A blog about food
Books and Coffee Come Together
An “iconoclast” is by definition “a person who attacks cherished beliefs, traditional institutions, etc." Synonyms would be nonconformist, rebel, dissenter or radical.
But when Sun Valley ski bum Gary Hunt used the term to establish the first Iconoclast bookstore near Seattle, he determined it was “Anyone or anything that challenges the status quo or the entrenched ideology … It is a name most often applied to artists and writers, poets, architects and other such entrepreneurs.”
And Gary was definitely an entrepreneur. Travelling around Seattle yard sales in the early 1990s, he filled up his trunk with whatever rare, used and antique books he could find for his small bookstore. “He was the smartest man I’d ever met,” said his wife and current Iconoclast owner, Sarah Hedrick. “So smart he scared me.”
The two met over 22 years ago, when he wandered into the Ketchum bookstore where she worked. Their lives would go in different directions for many years—his to Seattle, hers to another marriage—until the Ketchum Iconoclast would bring them back together.
“It was always my dream job to work in a bookstore,” said Sarah. “When I was younger, I spent every weekend reading in Harvard Square in Cambridge, going from bookstore to bookstore.” It was there that she discovered small specialty shops, with hand-curated collections, tattered first editions and out-of-print paperbacks—the best and oldest kind of books with cracked spines and different smells, unlike anything in the sparkling department stores she was used to.
In 1994, when Gary hauled his collection of used books down from Washington to open Iconoclast in Ketchum, the two book-lovers fused a longstanding passion (for reading, that is). After moving to a few locations on 1st Avenue, then to the historic brick Griffith building on Main Street (now Cornerstone Bar and Grill), Gary and Sarah eventually settled in the Christiania building on Sun Valley Road. With enough space to let their collection breathe and grow, they were finally able to open up the coffee shop they had always dreamed of.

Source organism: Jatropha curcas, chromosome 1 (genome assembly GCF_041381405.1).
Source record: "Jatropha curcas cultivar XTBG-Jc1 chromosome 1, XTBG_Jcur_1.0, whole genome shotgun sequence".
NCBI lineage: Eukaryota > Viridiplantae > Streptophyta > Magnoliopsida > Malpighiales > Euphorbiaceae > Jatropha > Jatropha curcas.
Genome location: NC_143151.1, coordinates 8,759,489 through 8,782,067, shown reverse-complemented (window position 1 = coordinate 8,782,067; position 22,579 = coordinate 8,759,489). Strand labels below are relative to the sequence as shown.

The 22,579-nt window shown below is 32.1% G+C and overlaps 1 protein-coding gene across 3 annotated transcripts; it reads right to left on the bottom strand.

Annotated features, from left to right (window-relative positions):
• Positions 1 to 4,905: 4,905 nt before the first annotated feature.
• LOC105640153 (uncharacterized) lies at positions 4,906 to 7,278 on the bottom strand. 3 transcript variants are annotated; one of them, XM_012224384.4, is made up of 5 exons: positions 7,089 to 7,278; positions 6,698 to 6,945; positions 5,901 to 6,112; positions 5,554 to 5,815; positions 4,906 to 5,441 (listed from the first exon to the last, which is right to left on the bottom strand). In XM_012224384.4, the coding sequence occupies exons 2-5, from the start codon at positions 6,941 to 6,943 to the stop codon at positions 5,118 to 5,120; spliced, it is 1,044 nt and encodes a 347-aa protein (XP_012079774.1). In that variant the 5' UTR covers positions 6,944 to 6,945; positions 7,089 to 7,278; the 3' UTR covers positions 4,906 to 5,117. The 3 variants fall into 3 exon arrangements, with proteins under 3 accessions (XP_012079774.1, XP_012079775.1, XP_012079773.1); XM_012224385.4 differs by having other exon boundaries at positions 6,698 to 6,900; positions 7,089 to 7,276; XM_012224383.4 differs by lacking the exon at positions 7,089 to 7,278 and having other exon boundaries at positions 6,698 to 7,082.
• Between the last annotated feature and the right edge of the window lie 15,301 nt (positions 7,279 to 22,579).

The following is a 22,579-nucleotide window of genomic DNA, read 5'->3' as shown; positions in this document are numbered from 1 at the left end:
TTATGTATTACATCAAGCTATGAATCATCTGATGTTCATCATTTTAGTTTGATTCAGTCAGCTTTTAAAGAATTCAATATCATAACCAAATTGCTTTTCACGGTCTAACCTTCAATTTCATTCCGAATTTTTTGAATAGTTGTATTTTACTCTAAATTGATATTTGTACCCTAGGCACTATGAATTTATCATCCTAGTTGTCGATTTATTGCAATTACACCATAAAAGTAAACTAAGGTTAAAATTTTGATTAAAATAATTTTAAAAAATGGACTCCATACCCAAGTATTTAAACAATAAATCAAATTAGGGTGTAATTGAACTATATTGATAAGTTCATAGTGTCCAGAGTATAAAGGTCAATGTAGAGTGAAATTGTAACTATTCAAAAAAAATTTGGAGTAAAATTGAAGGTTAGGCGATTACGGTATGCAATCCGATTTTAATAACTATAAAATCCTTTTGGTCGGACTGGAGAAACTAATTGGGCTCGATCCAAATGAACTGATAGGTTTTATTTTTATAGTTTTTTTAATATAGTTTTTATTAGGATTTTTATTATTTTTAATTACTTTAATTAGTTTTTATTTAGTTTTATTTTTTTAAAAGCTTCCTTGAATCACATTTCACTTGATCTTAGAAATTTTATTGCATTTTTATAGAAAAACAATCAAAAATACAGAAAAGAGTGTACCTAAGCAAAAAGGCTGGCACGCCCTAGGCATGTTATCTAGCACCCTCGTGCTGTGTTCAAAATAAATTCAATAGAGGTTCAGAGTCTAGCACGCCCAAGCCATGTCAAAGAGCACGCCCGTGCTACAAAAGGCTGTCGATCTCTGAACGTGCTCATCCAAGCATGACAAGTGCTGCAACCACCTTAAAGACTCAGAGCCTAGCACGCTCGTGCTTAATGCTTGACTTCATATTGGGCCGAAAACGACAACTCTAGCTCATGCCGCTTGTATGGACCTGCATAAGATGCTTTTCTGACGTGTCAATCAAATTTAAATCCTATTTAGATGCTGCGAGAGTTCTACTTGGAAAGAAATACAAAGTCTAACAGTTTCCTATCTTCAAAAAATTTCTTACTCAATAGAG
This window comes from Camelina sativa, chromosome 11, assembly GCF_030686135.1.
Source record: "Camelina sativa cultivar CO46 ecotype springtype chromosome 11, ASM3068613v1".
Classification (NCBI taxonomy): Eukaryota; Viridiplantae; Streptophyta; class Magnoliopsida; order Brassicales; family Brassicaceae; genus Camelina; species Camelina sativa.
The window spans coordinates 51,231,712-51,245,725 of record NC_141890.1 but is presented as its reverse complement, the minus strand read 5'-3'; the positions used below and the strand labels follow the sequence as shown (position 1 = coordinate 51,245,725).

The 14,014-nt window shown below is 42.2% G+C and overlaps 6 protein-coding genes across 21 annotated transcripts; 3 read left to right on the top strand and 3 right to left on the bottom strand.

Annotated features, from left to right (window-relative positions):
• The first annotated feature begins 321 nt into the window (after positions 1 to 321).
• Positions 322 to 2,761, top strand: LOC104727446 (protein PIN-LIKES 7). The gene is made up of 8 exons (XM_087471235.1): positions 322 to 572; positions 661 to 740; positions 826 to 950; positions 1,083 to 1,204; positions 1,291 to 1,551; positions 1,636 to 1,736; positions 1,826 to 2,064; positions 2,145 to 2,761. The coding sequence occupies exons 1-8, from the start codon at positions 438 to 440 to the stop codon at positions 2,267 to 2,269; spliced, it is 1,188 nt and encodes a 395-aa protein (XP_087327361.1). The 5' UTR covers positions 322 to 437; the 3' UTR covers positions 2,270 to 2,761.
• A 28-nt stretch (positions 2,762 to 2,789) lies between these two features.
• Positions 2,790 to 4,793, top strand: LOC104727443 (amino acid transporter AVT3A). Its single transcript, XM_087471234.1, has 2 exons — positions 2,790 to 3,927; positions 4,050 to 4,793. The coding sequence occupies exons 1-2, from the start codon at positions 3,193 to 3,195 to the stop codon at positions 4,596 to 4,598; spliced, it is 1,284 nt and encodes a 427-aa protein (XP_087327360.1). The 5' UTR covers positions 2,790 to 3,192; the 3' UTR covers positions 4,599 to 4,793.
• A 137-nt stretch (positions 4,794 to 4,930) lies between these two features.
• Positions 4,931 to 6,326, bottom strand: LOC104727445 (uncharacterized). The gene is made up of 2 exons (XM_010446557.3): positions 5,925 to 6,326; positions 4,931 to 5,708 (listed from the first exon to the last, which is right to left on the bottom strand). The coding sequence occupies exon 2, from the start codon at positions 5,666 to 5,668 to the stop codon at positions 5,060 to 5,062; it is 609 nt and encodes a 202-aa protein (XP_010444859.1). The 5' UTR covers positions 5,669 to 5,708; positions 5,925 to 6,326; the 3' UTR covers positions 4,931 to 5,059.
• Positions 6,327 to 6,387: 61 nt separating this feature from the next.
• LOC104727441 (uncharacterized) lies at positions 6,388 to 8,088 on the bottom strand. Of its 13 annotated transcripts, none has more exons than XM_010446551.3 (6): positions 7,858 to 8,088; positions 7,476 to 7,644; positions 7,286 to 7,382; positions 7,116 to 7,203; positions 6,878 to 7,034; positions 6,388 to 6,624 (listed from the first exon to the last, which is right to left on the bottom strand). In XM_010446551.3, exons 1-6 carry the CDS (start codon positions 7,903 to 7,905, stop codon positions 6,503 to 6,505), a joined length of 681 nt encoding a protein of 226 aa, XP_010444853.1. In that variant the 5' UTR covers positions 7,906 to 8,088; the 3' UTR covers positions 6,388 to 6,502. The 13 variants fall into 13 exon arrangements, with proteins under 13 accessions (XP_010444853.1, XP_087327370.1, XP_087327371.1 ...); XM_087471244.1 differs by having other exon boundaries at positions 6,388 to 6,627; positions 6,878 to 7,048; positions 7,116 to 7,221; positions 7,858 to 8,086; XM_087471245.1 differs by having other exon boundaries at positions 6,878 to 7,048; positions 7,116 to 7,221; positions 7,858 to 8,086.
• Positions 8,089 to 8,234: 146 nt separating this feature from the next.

Today, the bookstore/coffee shop combo has full service breakfast and lunch, as well as special daily soups and quiches prepared by Rickshaw chef, Laura Apshaga. They also have a selection of teas from around the world, like Japanese Matcha and homemade Chai, as well as Thai “Bubble Tea” with tapioca pearls (try it). Sarah said, “If there’s something we don’t make in-house, we do our best to find it locally.” They were the first business to offer Cloverleaf organic milk products from Buhl, Idaho, and they even get many of their ingredients from homegrown backyard gardens. Their bread products come from the local Bigwood Bakery and even their coffee, Grace Organics, is roasted by a family in Hailey.
You can come in and sip something steaming, surrounded by the best in new and used books, curl up in the oversized kids' section, nibble an "Iconobar" by one of the big sunny windows and know all the while, with that warm fuzzy feeling inside, that you're supporting local business.
“I try as hard as I can to support all the other local businesses in town,” said Sarah, who doesn’t shop online or make trips to the city for Christmas presents. “They are the ones who are going to support my community in return … Of course, I can buy things at Costco cheaper than at Atkinson’s Market. But at the end of the day, I drop my kids of at Atkinson’s Park, not Costco Park.”
When her husband Gary died in a car accident in 2008, Sarah was left with four kids and the bookstore. Despite the hardships, Iconoclast will be celebrating its 20th anniversary next year, which is another reason why, said Sarah, “I hope people choose to support independent stores, not just here, but everywhere.” She has managed to open up a store in Hailey along with two other businesses, Tater Tots and Ketchum Bed & Bath, combining to make the Modern Mercantile—a collection of "Unexpected Necessities" from books to kids clothing, gifts, unique jewelry and local artwork.
A hard-working entrepreneur, an independent mother and still a hardcore book-lover, Sarah carries the spirit of a true Sun Valley “iconoclast."
For more on local coffee shops, check out our Yum! blog about Java on 4th.